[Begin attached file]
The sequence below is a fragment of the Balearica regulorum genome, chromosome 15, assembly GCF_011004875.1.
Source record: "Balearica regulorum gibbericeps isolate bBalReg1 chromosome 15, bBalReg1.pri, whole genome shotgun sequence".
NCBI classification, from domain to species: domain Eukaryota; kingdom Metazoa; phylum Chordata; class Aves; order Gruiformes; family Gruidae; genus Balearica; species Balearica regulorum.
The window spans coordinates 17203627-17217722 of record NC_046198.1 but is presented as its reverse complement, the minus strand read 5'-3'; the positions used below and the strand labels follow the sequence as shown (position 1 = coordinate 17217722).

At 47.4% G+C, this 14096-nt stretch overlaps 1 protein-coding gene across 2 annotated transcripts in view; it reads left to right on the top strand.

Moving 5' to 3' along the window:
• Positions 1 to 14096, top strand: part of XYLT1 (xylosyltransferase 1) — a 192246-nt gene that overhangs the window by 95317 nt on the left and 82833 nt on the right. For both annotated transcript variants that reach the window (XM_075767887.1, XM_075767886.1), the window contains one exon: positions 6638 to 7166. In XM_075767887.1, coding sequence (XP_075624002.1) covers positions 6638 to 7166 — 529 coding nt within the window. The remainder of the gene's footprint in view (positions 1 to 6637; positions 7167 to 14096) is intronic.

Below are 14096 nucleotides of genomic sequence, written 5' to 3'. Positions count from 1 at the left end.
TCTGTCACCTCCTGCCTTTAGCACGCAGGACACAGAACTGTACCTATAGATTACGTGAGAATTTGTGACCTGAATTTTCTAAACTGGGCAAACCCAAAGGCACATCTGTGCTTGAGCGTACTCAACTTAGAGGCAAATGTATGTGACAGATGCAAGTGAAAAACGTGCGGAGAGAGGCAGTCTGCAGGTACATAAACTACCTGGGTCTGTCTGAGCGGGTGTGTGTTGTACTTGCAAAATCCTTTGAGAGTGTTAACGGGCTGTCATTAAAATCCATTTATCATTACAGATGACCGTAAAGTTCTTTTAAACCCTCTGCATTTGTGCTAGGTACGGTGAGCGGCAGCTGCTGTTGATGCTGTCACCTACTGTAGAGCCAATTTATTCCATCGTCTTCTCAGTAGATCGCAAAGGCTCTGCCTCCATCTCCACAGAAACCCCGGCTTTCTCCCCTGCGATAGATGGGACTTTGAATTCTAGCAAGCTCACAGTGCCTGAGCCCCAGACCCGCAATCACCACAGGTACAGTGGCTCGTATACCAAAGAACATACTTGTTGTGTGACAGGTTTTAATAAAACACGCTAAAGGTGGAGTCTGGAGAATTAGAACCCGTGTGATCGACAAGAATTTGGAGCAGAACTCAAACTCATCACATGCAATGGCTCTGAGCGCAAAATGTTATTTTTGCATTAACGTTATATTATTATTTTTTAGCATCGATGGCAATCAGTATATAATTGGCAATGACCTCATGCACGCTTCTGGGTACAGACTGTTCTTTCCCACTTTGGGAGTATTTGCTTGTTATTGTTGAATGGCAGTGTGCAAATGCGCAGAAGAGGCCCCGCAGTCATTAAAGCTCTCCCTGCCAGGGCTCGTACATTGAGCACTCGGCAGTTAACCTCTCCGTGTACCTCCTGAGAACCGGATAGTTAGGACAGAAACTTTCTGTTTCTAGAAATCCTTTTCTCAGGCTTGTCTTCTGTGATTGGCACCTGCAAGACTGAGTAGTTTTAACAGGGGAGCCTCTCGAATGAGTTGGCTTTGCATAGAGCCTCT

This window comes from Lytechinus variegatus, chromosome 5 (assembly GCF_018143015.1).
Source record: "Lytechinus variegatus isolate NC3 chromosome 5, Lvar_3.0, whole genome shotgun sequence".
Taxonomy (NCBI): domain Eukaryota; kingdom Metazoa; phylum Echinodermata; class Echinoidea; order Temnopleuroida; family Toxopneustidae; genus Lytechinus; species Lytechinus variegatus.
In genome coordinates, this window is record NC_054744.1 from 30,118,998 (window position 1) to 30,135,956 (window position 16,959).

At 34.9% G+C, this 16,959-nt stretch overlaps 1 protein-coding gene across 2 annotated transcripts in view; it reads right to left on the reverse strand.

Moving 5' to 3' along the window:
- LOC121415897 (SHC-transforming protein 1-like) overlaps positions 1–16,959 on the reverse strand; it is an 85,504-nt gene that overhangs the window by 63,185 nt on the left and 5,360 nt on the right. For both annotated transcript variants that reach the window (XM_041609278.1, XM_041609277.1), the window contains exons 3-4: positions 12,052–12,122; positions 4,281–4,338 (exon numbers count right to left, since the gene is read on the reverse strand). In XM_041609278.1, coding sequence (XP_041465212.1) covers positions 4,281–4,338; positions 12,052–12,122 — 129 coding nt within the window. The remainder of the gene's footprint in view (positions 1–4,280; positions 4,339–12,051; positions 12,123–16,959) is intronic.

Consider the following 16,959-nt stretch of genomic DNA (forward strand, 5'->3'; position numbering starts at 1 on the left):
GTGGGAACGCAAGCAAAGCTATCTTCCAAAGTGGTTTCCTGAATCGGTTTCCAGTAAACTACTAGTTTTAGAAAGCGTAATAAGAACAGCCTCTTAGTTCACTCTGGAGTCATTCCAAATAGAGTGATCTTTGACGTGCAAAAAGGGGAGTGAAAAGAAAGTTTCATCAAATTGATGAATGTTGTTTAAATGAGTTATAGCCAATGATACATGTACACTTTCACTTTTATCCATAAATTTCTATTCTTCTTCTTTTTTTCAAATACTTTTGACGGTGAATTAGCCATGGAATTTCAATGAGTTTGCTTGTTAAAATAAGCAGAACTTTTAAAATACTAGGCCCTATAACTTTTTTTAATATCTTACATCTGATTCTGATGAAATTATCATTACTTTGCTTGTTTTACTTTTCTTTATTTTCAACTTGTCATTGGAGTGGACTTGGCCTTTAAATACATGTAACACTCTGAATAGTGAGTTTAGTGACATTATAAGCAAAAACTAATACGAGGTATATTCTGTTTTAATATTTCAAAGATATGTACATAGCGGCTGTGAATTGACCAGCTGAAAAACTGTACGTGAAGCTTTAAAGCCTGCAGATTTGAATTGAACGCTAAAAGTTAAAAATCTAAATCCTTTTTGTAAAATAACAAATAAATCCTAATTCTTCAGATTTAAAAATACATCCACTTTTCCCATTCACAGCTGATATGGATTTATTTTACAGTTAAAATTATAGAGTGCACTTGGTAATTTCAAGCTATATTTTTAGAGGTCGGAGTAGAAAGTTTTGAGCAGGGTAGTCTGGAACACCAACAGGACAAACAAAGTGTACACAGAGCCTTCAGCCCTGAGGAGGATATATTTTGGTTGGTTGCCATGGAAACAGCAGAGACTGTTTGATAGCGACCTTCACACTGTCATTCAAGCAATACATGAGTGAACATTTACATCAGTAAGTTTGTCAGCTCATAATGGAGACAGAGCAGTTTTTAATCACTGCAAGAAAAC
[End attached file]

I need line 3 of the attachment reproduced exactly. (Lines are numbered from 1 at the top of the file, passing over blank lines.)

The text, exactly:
NCBI classification, from domain to species: domain Eukaryota; kingdom Metazoa; phylum Chordata; class Aves; order Gruiformes; family Gruidae; genus Balearica; species Balearica regulorum.